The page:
When you exit the theater after viewing the movie Hostiles you are not going to have a warm and fuzzy feeling. The movie is based on a manuscript written by a captain in the Union Army in the 1890’s.
Hostiles wastes no time engrossing you into the nature of the film which is centered around violence and beauty. The story is of a captain who against his wishes has to escort a Cheyenne Chief from New Mexico to Montana. You learn throughout the movie that the captain, played by Christian Bale, has been fighting Native Americans most of his life and both the Chief and Bale clearly despise each other. As the movie plays out you realize that every counter party the group encounters has the potential to be hostile enemies. Whether it is another group of Native Americans, fur trappers, or white men you understand that everyone is a threat.
The movie feels more of a documentary because you truly feel that this is what life was like for these men and families in the late 1800’s. Life was brutal and yet beautiful and the movie displays this perfectly. While being slow at times while the group travels you are completely in awe of the beauty of the land they travel. I have learned to appreciate cinematography within movies and Hostiles is absolutely stunning. The acting is superb between Bale, Rosamund Pike, and Wes Studi. The actors give off the emotion that feels real especially when being challenged with the loss of people in the group.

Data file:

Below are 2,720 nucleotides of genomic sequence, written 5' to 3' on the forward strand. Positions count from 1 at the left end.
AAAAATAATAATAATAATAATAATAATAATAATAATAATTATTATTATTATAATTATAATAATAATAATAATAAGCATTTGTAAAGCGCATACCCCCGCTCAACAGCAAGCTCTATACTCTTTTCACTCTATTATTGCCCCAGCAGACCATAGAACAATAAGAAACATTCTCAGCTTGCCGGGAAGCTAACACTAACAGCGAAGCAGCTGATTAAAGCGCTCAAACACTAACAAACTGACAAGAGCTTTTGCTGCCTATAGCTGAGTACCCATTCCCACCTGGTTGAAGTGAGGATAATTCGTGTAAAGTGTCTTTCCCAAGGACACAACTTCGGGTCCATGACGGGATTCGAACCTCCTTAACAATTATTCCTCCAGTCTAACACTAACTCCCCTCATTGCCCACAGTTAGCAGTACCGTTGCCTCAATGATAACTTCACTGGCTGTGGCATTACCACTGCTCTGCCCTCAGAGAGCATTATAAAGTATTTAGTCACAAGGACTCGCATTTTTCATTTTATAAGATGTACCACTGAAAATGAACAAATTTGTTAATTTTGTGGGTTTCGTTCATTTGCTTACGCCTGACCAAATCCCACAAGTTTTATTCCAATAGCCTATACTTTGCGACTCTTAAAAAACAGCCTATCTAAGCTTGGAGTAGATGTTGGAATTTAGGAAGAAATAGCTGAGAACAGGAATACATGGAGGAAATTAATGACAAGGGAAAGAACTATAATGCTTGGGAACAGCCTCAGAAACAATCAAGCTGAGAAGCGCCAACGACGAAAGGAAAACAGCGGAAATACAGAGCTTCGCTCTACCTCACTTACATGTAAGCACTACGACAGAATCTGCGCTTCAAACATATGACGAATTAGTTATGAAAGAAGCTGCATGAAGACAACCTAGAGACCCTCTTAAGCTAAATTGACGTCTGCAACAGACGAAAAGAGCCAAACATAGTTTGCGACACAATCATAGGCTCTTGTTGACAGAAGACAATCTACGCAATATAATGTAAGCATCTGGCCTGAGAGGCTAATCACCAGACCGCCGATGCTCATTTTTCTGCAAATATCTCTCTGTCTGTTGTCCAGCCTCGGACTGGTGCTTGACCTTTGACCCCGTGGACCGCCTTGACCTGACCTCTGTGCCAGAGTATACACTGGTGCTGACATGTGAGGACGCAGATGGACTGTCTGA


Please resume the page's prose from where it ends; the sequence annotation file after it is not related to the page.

Before seeing this film I encourage you to appreciate the visuals of the land, expect a slow pace at times and be ready to see extreme violence. I had an extra appreciation for when the group reaches Montana and sheds tears of joy at just its beauty. The last scene also happens to take place in my own hometown of Butte, Montana which was a pleasant surprise. Again dont expect to have warm butterflies leaving the theater but I promise you will enjoy this movie for all it is worth. I give Hostiles 6.8 out of 10 popcorn buckets.
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